Calla leaned back in her chair, stuffed the last sausage roll in her mouth, and thought about what to do. After thinking a long time (she might have napped part of that time. She hadn’t slept in two nights, and there was the matter of her first Dragon Emissary job, which had involved fighting her way out), Calla got up. With immense care, she restored the parchment to its wrappings and placed the whole thing back in the hole in the wall. She re-set the booby-traps, and sealed the stone back in place with her congealed porridge, which shared many of the properties of mortar.

Now to go do the job for which she’d spent her life training.


WindDancer looked down his nose—a nose that allowed for a great deal of looking down—at the puny human who insisted he owed damages to the border farmer.

“Who says that I, WindDancer of the dragon clan Whrrr, have done this thing?”

“So says Sky Soarer of your people, and so I have determined from my own investigations. King Kor of Battorn has issued the order that you must pay the damages.”

“And you will enforce this order?” There was a subtle emphasis on “you” that set Calla’s teeth on edge.

“I am the Dragon Emissary. I will enforce the order, by the authority invested in me by your kinsman, King Kor.” The words out, Calla held her breath. She had said aloud what had remained unspoken for generations. Depending on how WindDancer reacted, she might have achieved nothing, or laid the seeds for the destruction of the kingdom—or opened the door to a new relationship with the dragons.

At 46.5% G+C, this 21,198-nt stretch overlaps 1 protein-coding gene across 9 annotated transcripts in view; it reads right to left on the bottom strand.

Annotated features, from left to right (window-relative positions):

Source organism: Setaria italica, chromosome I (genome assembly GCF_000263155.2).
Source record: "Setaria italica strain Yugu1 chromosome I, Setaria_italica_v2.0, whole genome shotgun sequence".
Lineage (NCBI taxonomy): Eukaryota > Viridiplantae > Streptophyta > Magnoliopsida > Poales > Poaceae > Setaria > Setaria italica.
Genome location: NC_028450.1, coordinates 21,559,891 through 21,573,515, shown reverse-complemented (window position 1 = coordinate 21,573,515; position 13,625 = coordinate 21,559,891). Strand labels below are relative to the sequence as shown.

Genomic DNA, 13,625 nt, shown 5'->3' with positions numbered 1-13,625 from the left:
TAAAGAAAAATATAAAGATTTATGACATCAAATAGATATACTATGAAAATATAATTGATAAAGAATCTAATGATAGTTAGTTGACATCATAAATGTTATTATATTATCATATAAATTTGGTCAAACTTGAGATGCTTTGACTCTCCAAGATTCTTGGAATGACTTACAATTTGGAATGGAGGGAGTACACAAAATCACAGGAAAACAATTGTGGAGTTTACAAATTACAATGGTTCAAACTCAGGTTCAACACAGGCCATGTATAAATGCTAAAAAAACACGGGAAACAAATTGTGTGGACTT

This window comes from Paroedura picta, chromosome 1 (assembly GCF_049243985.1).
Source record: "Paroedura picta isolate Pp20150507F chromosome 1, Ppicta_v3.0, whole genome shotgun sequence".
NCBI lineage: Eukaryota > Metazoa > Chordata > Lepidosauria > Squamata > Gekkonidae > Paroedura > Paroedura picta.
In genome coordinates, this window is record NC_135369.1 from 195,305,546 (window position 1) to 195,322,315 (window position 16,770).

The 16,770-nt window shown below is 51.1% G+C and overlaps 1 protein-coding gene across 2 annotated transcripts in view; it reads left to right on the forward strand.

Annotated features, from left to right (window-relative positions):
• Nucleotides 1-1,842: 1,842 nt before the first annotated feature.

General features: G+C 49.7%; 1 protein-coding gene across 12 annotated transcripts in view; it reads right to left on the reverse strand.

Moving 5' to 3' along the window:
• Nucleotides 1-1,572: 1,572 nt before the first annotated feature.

If she had guessed wrong, the first part of the kingdom to be destroyed would be Calla, the Dragon Emissary. The rest would follow. She met the dragon’s gaze and did not blink.

WindDancer blinked. Several times, rapidly. Then he said, “Kinsman?” Recovering himself, he said arrogantly, “Kor is a human. That makes him no kinsman of mine.”

“That’s where you might be wrong,” Calla said. “It’s about time you dragons admitted that there are limits to your knowledge—and your power.”

“My power is certainly enough to squash you like a bug,” WindDancer pointed out.

“Ah, but what might my power do to you if you do that?” Calla spoke with more confidence than she felt, but it worked. The dragon stopped posturing and studied her in a new way.

“Perhaps we should discuss this.”

“Perhaps we should,” Calla agreed. She had a feeling King Kor wouldn’t like it, but that was his problem. She had already decided where her duty lay. Calla would do what was needed to maintain the peace with the dragons. With a bit of luck, and a few lies, she might even be able to put an end to all the raids.

That would be a task worthy of her title.

“Come. I’ll buy you a drink.”


©Rebecca M. Douglass, 2017
As always, please ask permission to use any photos or text. Link-backs appreciated!


  1. This needs to be a book, 800 pgs or so. I'd buy it.

    1. Thanks! Not sure I'll ever make anything run to 800 pages, but I do suspect that my assorted dragon-related fantasies need to come together into a single world and become a book.